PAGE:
Ki Tetzei: Doing Jewish

thumb on a scaleHow many times have you heard (or said), “I feel very Jewish, I’m very spiritual, I’m just not very religious.”

See, that’s the thing about Jewish living.  It’s a verb.  It’s doing. It’s what you do, not only how you feel.  So, how do you Jew?

As so often happens, this week’s parasha   Ki Tetzei, is all about doing Jewish, not being Jewish.   And I’m pretty sure you’re already doing Jewish:

“When you build a new house, you shall make a parapet for your roof, so that you do not bring bloodguilt to your house if anyone should fall form it” (Deut 22:8).  As in, ake sure you have a fence around that pool in your backyard, so no one falls in.  It’s a law in your town; it’s also a very Jewish law.

“A handmill or an upper millstone shall not be taken in pawn, for that would be taking someone’s life in pawn” (Deut. 24:6).  Your neighbor may be in debt and owe you, but don’t take his/her livelihood.  How would you get paid back, and besides, that’s just demeaning, which is not a very Jewish thing to do.

“You shall not have in your pouch alternate weights, smaller and larger….you must have completely honest and completely honest measures, if you are to endure long on the soil that your God is giving you, for everyone who does those things, everyone who deals dishonestly, is abhorrent to your God” (Deut. 25:13-16)  It’s not enough just to say, “Be honest.”  It’s “be honest in your business dealings,  because that’s what it means to be holy.  That’s what actually connects you to God.  It’s that important.”  That’s what it means to be Jewish.  And for those who are not honest, sweep them from your midst.  Yeah,  I mean you, Bernie Madoff.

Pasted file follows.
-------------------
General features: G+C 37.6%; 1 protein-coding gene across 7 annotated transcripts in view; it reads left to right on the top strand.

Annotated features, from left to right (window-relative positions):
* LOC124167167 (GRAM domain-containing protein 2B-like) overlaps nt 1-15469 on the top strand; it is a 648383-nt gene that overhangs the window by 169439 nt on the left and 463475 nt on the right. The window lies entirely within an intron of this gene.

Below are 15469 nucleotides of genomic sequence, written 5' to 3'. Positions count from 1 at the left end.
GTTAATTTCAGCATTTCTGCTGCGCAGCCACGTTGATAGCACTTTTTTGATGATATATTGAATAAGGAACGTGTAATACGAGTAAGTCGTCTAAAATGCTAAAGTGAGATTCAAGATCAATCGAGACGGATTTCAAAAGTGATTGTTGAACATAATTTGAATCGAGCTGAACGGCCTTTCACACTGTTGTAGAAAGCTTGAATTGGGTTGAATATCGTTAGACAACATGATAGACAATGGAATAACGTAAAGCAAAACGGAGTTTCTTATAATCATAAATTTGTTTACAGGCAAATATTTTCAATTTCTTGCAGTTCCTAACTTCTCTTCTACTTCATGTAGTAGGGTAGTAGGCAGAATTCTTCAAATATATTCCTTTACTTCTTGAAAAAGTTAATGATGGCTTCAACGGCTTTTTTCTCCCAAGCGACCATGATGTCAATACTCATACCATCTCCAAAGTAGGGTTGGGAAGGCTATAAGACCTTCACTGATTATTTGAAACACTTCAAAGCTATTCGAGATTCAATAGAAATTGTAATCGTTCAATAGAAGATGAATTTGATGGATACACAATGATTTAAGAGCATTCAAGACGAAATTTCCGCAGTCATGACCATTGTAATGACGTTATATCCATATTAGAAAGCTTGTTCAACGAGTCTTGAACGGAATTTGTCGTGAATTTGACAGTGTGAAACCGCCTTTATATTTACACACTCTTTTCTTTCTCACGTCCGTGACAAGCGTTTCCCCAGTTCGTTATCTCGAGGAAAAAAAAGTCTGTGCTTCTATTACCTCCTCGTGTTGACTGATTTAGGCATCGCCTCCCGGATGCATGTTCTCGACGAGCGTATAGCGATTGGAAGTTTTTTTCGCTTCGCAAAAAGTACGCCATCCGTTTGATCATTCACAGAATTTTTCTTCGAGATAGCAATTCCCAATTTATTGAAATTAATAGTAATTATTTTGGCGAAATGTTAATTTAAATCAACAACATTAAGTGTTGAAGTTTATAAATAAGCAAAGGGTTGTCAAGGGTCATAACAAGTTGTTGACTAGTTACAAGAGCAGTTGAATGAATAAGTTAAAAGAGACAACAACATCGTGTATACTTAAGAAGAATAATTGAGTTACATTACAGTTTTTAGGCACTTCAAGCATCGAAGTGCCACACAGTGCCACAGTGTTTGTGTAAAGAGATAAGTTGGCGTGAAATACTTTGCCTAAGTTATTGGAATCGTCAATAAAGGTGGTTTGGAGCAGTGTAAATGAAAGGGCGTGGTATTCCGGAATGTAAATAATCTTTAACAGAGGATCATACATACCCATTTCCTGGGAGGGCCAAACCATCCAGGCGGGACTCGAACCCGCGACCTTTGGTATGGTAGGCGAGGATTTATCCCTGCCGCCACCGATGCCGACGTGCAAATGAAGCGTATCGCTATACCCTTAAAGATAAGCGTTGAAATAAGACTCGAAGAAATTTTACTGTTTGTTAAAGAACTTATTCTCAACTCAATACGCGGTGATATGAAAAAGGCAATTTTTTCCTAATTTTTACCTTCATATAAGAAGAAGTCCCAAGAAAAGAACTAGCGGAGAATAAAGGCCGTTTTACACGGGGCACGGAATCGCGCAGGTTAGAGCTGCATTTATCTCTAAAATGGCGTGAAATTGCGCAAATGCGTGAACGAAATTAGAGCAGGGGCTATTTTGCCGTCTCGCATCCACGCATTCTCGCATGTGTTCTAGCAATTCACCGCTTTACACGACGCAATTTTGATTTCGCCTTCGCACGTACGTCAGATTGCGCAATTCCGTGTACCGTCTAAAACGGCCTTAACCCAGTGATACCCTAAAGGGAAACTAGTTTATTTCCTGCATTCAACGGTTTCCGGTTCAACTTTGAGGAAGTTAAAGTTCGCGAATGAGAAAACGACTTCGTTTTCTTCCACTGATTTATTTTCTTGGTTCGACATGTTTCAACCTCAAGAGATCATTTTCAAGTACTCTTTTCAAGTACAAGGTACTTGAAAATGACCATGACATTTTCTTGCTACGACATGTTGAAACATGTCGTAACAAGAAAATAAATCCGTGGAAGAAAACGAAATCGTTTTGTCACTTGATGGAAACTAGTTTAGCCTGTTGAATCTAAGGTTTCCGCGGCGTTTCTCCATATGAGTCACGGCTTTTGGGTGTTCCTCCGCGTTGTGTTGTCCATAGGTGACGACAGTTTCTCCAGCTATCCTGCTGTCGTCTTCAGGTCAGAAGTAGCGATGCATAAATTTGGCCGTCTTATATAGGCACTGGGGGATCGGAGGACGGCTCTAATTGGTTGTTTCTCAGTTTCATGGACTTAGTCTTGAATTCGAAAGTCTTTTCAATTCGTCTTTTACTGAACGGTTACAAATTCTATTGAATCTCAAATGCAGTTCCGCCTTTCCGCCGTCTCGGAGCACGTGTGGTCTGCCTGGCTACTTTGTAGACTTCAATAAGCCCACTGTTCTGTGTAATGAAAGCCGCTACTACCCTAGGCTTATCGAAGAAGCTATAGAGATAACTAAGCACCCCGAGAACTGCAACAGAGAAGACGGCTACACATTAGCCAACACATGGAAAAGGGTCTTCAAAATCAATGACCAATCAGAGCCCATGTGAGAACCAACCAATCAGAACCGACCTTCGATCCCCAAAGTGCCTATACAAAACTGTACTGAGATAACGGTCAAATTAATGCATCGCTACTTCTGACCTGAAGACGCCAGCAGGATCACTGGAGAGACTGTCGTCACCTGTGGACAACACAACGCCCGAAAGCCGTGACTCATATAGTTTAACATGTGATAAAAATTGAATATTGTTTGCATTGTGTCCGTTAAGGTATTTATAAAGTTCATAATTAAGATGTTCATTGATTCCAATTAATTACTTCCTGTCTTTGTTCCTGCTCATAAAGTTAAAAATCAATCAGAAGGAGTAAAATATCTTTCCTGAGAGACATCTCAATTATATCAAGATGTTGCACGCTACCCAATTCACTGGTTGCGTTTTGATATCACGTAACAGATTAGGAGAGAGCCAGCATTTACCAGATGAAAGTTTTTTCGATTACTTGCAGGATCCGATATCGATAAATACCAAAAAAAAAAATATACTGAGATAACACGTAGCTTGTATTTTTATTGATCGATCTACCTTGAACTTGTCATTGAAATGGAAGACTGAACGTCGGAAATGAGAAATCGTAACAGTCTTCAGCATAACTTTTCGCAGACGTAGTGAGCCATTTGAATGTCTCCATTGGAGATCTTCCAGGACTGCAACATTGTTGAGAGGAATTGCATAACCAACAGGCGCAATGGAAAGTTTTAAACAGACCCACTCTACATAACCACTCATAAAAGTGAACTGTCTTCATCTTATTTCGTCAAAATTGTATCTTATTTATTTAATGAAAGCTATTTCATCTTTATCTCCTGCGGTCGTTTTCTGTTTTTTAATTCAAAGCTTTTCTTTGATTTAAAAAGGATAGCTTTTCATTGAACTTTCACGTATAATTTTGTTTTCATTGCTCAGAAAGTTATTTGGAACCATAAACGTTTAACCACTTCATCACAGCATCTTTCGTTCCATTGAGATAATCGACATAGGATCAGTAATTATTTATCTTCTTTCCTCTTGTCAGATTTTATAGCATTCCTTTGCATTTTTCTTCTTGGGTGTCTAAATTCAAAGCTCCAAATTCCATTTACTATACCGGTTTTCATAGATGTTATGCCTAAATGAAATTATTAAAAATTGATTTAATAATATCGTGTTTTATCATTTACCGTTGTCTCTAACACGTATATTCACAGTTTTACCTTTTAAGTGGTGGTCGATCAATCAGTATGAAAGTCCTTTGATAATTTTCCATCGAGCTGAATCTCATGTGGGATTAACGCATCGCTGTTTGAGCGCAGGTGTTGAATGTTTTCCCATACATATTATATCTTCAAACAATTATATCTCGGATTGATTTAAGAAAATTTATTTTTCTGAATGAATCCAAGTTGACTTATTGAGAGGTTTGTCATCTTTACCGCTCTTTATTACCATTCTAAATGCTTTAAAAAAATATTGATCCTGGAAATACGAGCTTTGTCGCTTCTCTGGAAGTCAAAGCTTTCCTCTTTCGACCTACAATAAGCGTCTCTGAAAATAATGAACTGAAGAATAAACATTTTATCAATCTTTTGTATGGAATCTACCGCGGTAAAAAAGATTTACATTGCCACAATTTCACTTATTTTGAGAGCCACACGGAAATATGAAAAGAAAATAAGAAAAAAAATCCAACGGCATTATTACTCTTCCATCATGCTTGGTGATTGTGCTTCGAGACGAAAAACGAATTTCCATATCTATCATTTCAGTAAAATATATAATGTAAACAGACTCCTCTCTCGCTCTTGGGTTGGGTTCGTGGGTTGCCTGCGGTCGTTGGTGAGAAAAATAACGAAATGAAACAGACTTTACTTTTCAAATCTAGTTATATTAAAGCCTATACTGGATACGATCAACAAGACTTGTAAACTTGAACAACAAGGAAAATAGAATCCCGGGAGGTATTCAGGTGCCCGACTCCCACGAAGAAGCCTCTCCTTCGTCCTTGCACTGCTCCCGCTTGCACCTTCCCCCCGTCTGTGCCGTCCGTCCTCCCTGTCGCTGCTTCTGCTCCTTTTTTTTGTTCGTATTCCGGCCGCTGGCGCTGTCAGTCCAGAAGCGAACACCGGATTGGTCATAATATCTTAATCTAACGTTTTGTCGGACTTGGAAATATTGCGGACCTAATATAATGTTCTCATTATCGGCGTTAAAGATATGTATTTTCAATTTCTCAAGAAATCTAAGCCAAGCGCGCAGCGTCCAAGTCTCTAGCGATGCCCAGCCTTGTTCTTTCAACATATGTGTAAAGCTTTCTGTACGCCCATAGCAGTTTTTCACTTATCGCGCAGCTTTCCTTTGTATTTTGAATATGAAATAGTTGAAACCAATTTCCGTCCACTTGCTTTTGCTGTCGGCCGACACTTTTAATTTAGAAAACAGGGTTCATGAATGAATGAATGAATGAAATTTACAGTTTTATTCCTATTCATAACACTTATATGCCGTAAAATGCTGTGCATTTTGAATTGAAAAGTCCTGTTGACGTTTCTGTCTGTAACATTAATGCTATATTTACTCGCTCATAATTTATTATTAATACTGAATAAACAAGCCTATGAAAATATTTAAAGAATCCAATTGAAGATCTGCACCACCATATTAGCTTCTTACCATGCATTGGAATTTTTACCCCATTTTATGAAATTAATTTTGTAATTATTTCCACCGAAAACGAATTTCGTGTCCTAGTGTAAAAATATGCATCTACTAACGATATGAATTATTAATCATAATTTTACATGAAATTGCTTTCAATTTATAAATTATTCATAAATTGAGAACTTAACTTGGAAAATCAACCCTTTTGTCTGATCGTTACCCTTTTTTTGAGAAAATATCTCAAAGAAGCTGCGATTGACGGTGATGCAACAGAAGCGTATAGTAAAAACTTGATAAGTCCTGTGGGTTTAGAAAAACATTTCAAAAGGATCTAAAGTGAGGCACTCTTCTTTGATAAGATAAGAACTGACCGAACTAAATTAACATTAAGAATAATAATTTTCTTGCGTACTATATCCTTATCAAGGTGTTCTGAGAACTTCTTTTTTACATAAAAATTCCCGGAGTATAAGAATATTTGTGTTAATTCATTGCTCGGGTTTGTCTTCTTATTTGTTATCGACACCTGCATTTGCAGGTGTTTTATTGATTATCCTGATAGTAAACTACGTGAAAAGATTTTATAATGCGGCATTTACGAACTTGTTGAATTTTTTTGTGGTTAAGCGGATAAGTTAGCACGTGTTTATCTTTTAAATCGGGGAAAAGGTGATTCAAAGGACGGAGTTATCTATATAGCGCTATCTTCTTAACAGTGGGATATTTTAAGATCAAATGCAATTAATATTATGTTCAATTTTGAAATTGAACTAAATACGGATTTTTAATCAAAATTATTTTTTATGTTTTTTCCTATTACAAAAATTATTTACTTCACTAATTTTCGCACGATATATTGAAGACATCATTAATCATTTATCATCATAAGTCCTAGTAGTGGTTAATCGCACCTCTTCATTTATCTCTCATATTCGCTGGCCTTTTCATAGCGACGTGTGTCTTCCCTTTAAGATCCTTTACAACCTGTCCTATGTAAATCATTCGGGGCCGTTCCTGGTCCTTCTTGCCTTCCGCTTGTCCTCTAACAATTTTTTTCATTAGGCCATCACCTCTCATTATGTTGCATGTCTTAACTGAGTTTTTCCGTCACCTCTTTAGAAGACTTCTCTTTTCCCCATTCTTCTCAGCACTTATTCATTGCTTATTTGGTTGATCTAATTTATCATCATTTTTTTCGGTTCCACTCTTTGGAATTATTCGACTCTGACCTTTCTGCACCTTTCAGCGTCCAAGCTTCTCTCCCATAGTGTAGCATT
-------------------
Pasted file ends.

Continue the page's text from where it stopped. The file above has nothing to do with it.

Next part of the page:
Now, I’m sure most of us already build our homes with care (and with an eye towards tort cases), respect for our fellow humans, and deal honestly in business.  But when you do it with intention, with the awareness that these precepts and guidelines (nay, laws) come from a very Jewish place (the Torah, in fact)….well, that’s how you Jew.    The outside act can be transformed by the inside motivation and awareness.

There’s plenty in this parasha that makes no sense at first ….and sometimes beyond that (“You shall not wear cloth combining wool and linen” Deut 22:11).  Some commentary says it’s because you’d be interfering with some natural order, or don’t do it because that’s what the priests wear, which keeps it holier or…..  Bogus?  Profound?  Whatever, as long as you’ve engaged with the idea and thought about it.

Jewish life is intentional.  Think about it and then do it.  And know whence your actions come. Isn’t that what spirituality is?  Connecting your inside to your outside, for what good is spirituality if it doesn’t affect how you behave?   That’s more than feeling Jewish, that’s doing Jewish.   And doing Jewish is what gets passed on. We’re heading into a New Year.  How will you connect your inside spirituality to your outside…connect your Jewish feelings to your Jewish actions?  It isn’t necessarily about praying or changing your kitchen (although…maybe that’s what your spirituality learning leads you).  But maybe you eat a little differently, and know why.  Maybe you take moments to see the good things in your life, and acknowledge them);  maybe you find out about a Jewish way of acknowledging those good things (that’s called blessings).  Jewish life is a verb.  How will you Jew?

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